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Please Consider Not Surprising Your Family With a Dog This Holiday Season

Updated on December 5, 2013

Not much is cuter than seeing a puppy in a red bow, maybe the gleam in your child's eyes when they squeal "A Puppy!!!" And sometimes, things just work out and everyone lives happily ever after. But sometimes, they don't, and puppies are a lot of work. And sometimes you work extra hours come January to pay off your holiday debt and do not have the extra time you need to train a puppy. Sometimes our children come to think of the puppy as another inanimate object along with the other presents and when the novelty wears off, it gets ignored along with the other presents. And sometimes in February puppies are dropped off in shelters or abandoned in parking lots.

I don't mean to bum you out or burst your bubble, but deciding on a dog is something for the whole family to consider. More often this decision is made on impulse, so I'd like to remind you to slow down for a minute and hear me out. Not every dog is right for every family, very often there are signs of incompatibility within the first meeting. When you go to select your pet, wherever it is that you go, it's important to bring everyone. Watch the humans and the dog and see how they respond to each other. If everyone is making really good eye contact, some kisses are exchanged, and everyone is still smiling and not having an allergic reaction, that's a good sign, and you'll be assured of your decision.

The next step to consider is the expense and the responsibilities of pet parenting. Firstly, vet visits, grooming, gear, and food all cost money. Have you thought that out? It ain't cheap. Secondly, who will be walking, feeding, house training, and grooming this dog? I'd say, all of those things need to be done by a grown up. Children under 13 can assist in those duties, but from what I see, asking them to go solo on these tasks can lead to many failures. Children have shorter attention spans than grown ups do and I see many children finding a task (like leash training) daunting so they don't do it. They get discouraged and just quit. Adults should take the lead and then when a goal is accomplished, teach the child what you do. Hoping a child is just gonna be able to train a dog not to steal food off the counter or poop in the living room is silly.

"Oh, but I grew up with dogs, it'll be fine." Yeah. People also tell me that because they had brothers and sisters, they know how to raise a child. Being familiar with dogs is a bonus, for sure, but it's so different when all the responsibility for vet visits, food cost, and liability is entirely on you. When you were a kid and your dog got out and destroyed your neighbor's tulip beds, it was your parents that had to replace the bulbs and send a letter. Those are just flowers. You could have a dog get loose and destroy your neighbor's kid's face. As the adult, this is your responsibility, this is your problem (but if your dog is properly trained and cared for the probability that it's going to bite is low). So no, if you've never purchased a dog before, yourself, it's not the same. So read books, talk to other pet parents, and sign up for a training class.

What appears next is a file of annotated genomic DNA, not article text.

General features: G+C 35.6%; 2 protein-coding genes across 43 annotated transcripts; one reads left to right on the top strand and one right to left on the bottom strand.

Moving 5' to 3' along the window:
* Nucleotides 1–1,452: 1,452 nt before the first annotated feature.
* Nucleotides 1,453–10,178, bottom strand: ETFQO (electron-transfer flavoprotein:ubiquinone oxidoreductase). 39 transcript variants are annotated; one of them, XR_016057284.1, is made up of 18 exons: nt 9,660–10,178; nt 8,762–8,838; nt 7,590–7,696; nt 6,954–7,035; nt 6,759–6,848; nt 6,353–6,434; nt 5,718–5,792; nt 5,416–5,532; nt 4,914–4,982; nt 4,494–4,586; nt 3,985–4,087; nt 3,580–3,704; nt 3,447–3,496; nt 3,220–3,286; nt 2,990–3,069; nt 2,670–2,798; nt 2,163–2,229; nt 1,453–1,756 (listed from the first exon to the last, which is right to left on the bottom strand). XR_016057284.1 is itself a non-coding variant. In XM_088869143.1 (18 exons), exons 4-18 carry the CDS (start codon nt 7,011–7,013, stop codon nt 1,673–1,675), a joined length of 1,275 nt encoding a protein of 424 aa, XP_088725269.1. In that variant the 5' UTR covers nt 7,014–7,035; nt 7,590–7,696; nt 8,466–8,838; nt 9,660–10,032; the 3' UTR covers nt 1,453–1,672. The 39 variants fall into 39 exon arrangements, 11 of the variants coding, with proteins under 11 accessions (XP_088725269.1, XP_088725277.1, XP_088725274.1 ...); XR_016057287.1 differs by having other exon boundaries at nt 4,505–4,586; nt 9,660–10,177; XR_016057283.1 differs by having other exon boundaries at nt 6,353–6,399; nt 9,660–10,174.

Yes, go see a dog trainer before you've lost your mind. Whether you've had dogs before, or not, it's better to get some help from a professional. Also, dog training is affordable. If you've found a great trainer, they will stress the importance of a strong bond over a dog that knows 100 commands in German. Do it before problems start. Let a trainer help you lay the foundation so you don't run into problems like this one:

Guy- How do I keep my dog off the bed?

Me- What do you say to get him off the bed?

Guy- Get down.

Me- What do you say to him when you want him to lay down?

Guy- Down.

Me- ...

If you've taught your dog "down" and then shout "down" at him when he's on the bed, your dog is thinking "Why's that guy yelling, I AM laying down? I'm laying down right on this bed!" Just something to think about.

So, yes, I know you really really want a puppy to pop out of a box for your kids for Christmas because it's an adorable idea. But a better and still adorable idea is attaching a picture of a dog to a balloon in a box that pops out when you open it, and then put in the business card of the shelter or breeder your new puppy will be coming from.

Other gifts not to buy:

Aaaaaannnnd now that you have that puppy, it's time to train:


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